2
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$$ \left( \begin{array}{ccc} 13 & 9.1 & 8.19 & 8.281 & 8.9271\\ 9.1 & 8.19 & 8.281 & 8.9271 & 10.02001\\ 8.19 & 8.281 & 8.9271 & 10.02001 & 11.562759\\ 8.281 & 8.9271 & 10.02001 & 11.562759 & 13.6147921\\ 8.9271 & 10.02001 & 11.562759 & 13.6147921 & 16.27802631\end{array} \right) \left( \begin{array}{ccc} a_0 \\ a_1\\ a_2\\ a_3 \\ a_4\end{array} \right) = \left( \begin{array}{ccc} -14.764 \\ -8.8872\\ -7.37422\\ -7.139688 \\ -7.5086662\end{array} \right) $$

Is there a way to determine $a_0,a_1,a_2,a_3$ and $a_4$ without finding the inverse of any matrix? Solutions do not have to be step by step, and can include entering the two matrices above into some software.

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  • $\begingroup$ Why not just use Gaussian elimination? $\endgroup$ – Rodrigo de Azevedo Aug 1 '16 at 11:49
  • $\begingroup$ How would I do that for the above equation? Could you explain a way to do it on excel or similar software? (I apologize if I am misunderstanding an obvious method) $\endgroup$ – StopReadingThisUsername Aug 1 '16 at 11:55
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    $\begingroup$ It would be difficult in Excel as you have to figure out the RREF, for example: pblpathways.com/projects/common/rref_ex.pdf. The solution (many more digits possible) using RREF is $\left( \begin{array}{c} -1.63436 \\ -0.55361 \\ 4.37767 \\ -4.29578 \\ 1.25917 \\ \end{array} \right)$. You can try using gnu.org/software/octave/doc/v4.0.1/Basic-Matrix-Functions.html (rref) or SAGE or SymPy. $\endgroup$ – Moo Aug 1 '16 at 12:12
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    $\begingroup$ @Arjun: You could also try a calculator that shows the RREF steps - like matrix.reshish.com/gaussSolution.php $\endgroup$ – Moo Aug 1 '16 at 12:17
2
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We form the augmented matrix

$$\left[ \begin{array}{ccccc|c} 13 & 9.1 & 8.19 & 8.281 & 8.9271 & -14.764\\ 9.1 & 8.19 & 8.281 & 8.9271 & 10.02001 & -8.8872\\ 8.19 & 8.281 & 8.9271 & 10.02001 & 11.562759 & -7.37422\\ 8.281 & 8.9271 & 10.02001 & 11.562759 & 13.6147921 & -7.139688\\ 8.9271 & 10.02001 & 11.562759 & 13.6147921 & 16.27802631 & -7.5086662 \end{array}\right]$$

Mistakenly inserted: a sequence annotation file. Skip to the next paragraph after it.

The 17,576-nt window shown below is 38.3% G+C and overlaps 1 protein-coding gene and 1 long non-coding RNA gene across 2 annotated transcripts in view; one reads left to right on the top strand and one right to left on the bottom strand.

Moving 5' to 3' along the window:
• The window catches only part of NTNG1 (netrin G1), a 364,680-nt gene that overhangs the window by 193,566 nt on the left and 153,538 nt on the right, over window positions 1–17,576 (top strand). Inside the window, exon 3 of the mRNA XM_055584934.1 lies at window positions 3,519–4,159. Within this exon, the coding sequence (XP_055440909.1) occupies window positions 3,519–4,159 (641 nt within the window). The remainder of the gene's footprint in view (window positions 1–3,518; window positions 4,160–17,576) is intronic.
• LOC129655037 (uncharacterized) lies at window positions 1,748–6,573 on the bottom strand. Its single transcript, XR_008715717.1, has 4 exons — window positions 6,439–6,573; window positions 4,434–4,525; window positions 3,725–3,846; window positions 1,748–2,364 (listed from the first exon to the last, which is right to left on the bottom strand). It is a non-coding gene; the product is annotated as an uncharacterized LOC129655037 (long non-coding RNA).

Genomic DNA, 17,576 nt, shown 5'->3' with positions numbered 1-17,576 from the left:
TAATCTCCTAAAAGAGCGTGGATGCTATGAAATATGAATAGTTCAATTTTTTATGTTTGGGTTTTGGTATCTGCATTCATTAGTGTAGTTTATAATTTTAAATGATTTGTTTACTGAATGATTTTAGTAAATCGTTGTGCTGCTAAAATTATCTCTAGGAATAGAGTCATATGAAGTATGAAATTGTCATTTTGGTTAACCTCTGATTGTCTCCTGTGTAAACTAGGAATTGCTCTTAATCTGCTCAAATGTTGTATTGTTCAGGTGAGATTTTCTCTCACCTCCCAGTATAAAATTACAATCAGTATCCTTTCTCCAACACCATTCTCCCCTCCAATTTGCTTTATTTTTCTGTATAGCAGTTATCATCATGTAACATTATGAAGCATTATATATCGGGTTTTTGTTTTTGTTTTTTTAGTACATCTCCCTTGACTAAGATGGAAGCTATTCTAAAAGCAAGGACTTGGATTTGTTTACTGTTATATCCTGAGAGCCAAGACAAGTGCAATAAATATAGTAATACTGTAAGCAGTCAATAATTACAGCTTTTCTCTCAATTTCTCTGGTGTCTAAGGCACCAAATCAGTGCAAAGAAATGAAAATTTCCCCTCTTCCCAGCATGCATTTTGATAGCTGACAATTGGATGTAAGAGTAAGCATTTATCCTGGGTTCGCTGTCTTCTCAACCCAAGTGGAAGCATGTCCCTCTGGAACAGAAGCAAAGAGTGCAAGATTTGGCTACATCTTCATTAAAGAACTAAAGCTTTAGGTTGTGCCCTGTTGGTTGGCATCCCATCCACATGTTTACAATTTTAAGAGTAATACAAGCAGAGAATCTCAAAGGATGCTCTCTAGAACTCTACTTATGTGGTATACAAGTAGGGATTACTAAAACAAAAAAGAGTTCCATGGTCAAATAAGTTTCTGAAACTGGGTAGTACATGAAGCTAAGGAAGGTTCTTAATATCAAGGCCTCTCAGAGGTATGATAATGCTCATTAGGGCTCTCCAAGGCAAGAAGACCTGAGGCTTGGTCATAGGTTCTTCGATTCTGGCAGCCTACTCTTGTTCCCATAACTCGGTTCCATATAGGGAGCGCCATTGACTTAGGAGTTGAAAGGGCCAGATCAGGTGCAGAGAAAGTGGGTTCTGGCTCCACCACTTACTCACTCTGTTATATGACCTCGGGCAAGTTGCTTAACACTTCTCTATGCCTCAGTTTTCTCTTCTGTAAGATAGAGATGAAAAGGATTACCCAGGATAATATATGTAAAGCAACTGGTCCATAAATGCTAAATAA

In SymPy, we use Gauss-Jordan elimination to compute the RREF of the augmented matrix

>>> M = Matrix([[13, 9.1, 8.19, 8.281, 8.9271, -14.764], [9.1, 8.19, 8.281, 8.9271, 10.02001, -8.8872], [8.19, 8.281, 8.9271, 10.02001, 11.562759, -7.37422], [8.281, 8.9271, 10.02001, 11.562759, 13.6147921, -7.139688], [8.9271, 10.02001, 11.562759, 13.6147921, 16.27802631, -7.5086662]])
>>> M
[  13      9.1       8.19       8.281       8.9271      -14.764  ]
[                                                                ]
[ 9.1      8.19      8.281      8.9271     10.02001     -8.8872  ]
[                                                                ]
[ 8.19    8.281     8.9271     10.02001    11.562759    -7.37422 ]
[                                                                ]
[8.281    8.9271   10.02001   11.562759   13.6147921   -7.139688 ]
[                                                                ]
[8.9271  10.02001  11.562759  13.6147921  16.27802631  -7.5086662]
>>> M.rref()
([1   0    0    0    0   -1.63435664335635 ], [0, 1, 2, 3, 4])
 [                                         ]                  
 [0  1.0   0    0    0   -0.553610482657395]                  
 [                                         ]                  
 [0   0   1.0   0    0    4.37766951186814 ]                  
 [                                         ]                  
 [0   0    0   1.0   0   -4.29578020019945 ]                  
 [                                         ]                  
 [0   0    0    0   1.0   1.25916975181933 ]                  
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  • $\begingroup$ The first two commands work great. Upon entering the third command, the following statement pops up: "boundmethodMutableDenseMatrix.rrefofMatrix[]," with the matrix M pasted within the square brackets. What can I do to get the result you got? $\endgroup$ – StopReadingThisUsername Aug 1 '16 at 12:32
  • $\begingroup$ My bad...I had typed "M.rref" instead of "M.rref()." Works like a charm. Thank you. $\endgroup$ – StopReadingThisUsername Aug 1 '16 at 12:34
  • $\begingroup$ Do you know if the solution is given to as many decimal places possible (given the initial matrices), or whether the solution is presented to a certain number of decimal places? If the latter, do you know how to change the given number of decimal places? $\endgroup$ – StopReadingThisUsername Aug 1 '16 at 12:36
  • $\begingroup$ @Arjun I don't know SymPy that well, unfortunately. $\endgroup$ – Rodrigo de Azevedo Aug 1 '16 at 12:40
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    $\begingroup$ No problem at all - Thanks a lot for this answer and explanation! I've spent a whole day looking for something like this, and so I really appreciate it! $\endgroup$ – StopReadingThisUsername Aug 1 '16 at 12:45

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